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8 tips for landing pages that convert - with examples
Landing pages play a crucial role in attracting, engaging, and converting website visitors.
Continuous content improvements and conversion rate optimisation across key landing pages should be a priority for every business.
These are the tips we most often share with our clients for making the most of their flexible content components.
Clear and compelling proposition - included above the fold
Users expect answers quickly. If they can't quickly understand what your product or service offers and how it benefits them with a quick glance, they are less likely to read on, and ultimately convert.
Your above the fold content needs to effectively communicate key messages to busy readers.
Your ‘hero’ component should provide structure for a heading, supporting information and call to action.
Keeping the copy concise, compelling, and giving users a reason to act is essential.
Surf forecasting site Surfline keeps their hero really simple, with a big video panel rotating through footage from their cameras, and a very to-the-point summary of their offer.
Clear and low friction call-to-action (CTA)
If your CTA is not prominent, doesn't stand out, or is unclear about what action visitors should take, it can hinder conversions.
The CTA in your hero is likely to be the most clicked item on your page, so ideally should be tailored to the stage of decision making process the user is at, but should also take into consideration the value of the product. Eg. for a £20 product, a ‘buy now’ button might be appropriate - for a £20,000 product, the customer probably needs a bit more nurturing before making a commitment - brochure demos, demo request or booking an appointment.
Being really clear on what your goal is for the page, and what the key considerations are before making a commitment to a product or service, will help dictate what the correct CTA is to move them along their decision making process.
Placement is also of huge importance. As a minimum we’d recommend a CTA button in the hero and at the end of the content, but on longer pages you may need to provide more opportunities to take action.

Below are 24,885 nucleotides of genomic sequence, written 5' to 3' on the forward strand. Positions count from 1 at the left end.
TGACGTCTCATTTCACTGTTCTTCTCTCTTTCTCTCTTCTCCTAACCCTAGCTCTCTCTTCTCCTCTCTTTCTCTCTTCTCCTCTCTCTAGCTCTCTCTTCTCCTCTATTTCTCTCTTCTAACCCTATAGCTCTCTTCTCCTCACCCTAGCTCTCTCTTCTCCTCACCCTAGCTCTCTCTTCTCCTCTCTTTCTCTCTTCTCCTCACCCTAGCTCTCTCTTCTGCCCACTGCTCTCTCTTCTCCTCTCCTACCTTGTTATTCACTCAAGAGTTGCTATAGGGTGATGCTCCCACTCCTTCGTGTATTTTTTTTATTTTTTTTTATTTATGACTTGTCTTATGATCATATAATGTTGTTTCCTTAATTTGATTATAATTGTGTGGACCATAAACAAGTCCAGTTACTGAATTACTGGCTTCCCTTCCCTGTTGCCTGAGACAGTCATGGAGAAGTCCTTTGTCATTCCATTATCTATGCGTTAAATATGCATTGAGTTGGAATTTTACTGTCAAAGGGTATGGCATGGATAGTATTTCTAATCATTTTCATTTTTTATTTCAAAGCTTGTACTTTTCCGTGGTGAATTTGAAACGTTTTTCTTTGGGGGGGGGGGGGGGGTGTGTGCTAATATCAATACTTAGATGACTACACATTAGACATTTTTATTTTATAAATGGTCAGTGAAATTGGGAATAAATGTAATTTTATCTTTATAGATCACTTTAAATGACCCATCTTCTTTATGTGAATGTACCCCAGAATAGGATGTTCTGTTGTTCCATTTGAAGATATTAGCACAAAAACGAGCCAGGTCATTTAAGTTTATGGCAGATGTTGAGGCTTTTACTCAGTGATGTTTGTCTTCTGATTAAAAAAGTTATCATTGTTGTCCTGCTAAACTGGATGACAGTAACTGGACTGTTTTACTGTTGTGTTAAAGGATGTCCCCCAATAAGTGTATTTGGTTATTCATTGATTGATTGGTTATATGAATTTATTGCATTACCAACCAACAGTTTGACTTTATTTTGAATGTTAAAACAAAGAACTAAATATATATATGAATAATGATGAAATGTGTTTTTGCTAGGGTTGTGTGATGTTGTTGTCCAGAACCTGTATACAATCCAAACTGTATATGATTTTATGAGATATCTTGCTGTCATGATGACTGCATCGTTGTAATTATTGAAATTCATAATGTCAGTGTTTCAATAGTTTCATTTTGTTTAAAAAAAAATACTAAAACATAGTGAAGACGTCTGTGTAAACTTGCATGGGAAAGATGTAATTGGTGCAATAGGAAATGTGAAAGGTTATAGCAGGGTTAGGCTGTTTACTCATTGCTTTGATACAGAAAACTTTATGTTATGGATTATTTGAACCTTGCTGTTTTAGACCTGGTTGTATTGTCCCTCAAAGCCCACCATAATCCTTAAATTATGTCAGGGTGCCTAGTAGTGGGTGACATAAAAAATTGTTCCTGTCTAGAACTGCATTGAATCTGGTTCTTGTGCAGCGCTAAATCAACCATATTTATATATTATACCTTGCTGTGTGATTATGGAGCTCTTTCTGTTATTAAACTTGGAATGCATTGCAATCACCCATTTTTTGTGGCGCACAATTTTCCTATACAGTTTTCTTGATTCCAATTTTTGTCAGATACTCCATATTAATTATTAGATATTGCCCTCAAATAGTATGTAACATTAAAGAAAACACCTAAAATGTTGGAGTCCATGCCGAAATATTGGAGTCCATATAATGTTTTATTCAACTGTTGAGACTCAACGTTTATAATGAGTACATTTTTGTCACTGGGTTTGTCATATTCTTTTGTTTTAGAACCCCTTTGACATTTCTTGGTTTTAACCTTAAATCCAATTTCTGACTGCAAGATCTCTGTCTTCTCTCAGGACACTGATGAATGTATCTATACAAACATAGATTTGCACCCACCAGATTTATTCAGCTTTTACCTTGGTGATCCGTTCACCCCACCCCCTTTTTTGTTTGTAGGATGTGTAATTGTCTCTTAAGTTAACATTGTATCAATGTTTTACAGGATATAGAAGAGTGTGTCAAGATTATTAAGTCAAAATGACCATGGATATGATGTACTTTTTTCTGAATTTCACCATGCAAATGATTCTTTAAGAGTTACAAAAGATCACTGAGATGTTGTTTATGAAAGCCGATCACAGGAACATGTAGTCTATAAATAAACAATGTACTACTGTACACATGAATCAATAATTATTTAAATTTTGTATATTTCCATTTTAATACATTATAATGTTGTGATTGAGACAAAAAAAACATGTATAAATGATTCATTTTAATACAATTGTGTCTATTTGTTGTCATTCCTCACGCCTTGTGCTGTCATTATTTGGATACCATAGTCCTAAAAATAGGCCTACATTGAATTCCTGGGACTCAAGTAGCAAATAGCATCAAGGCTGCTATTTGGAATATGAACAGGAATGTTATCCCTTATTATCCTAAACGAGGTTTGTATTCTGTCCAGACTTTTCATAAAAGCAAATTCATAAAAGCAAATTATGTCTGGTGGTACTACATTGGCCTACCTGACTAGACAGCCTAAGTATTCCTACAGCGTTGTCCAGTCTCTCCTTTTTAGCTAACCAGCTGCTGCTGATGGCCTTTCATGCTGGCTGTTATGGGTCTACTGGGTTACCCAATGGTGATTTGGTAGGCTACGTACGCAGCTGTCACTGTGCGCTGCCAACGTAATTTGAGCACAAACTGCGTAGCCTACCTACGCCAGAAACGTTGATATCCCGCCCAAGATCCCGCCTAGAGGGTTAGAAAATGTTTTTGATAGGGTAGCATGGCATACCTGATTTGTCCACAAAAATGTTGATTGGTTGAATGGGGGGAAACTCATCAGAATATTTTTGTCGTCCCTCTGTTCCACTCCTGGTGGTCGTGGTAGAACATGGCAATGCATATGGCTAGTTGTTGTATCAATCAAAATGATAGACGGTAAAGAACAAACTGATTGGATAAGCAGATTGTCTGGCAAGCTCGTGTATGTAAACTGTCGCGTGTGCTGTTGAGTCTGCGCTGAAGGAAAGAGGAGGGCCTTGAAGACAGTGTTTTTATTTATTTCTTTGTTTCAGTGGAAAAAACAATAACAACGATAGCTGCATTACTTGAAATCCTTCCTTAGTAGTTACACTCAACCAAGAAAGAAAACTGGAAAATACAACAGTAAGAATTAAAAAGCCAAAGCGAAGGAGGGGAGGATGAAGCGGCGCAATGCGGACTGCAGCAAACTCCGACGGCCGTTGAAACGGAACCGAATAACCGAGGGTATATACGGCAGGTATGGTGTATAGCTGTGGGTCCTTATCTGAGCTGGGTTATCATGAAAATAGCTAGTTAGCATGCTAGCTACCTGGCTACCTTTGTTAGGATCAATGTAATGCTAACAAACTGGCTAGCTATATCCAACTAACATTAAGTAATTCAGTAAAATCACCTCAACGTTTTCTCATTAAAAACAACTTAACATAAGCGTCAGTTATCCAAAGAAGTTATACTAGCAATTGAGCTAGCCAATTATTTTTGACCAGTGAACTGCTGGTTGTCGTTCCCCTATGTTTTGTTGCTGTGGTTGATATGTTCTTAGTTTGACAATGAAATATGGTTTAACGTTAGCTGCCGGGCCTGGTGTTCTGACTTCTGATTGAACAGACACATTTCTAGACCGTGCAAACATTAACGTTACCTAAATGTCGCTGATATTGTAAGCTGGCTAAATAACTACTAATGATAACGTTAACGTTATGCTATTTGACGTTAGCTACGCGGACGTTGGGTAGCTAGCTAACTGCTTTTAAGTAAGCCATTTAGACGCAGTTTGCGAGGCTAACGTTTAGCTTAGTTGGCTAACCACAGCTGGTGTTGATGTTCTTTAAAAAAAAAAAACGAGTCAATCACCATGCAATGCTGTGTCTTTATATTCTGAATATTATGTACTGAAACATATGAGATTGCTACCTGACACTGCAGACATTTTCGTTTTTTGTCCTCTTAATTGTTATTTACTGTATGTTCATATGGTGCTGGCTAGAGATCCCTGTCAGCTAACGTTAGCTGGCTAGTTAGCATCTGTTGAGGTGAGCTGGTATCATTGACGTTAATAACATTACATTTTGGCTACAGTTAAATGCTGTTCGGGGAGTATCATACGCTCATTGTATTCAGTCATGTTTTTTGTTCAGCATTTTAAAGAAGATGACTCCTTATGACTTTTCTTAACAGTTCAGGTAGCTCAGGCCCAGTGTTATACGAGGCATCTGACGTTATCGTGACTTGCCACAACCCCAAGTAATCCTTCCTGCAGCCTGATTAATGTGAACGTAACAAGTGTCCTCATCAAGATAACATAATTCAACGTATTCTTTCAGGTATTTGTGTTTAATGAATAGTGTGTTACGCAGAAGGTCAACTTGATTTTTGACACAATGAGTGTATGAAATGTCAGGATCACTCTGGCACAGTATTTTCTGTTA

Trello reduce user friction on sign up by bringing their CTA right into the hero – enter your email to get stared, without even needing to click away to a separate Registration page.
Include Trust Signals
The credibility of your brand is one of the largest considerations in your potential customers decision making process.
If your landing page doesn't feature customer testimonials, reviews, or security badges, visitors may hesitate to take action.
In addition, making sure that both the visuals and tone of voice are consistent with your overall brand style can have a significant impact on building trust between businesses and their potential customers.
Martech company Marigold places testimonials with client logos right on the homepage.
Design for skimability
A cluttered or confusing layout can overwhelm visitors and make it difficult for them to navigate or understand your message.
Eye tracking research has found a number of different patterns of how users read on the web. Some users might read in F formation, while some might skip to key headings.
The key takeaway is that users will skim read. Long blocks of text will put them off.
A combination of effective white space, a visually appealing layout and clear headings or subheadings allow users to easily pick out the points that are relevant to them and guide them through your narrative, without demanding they read vast paragraphs of information.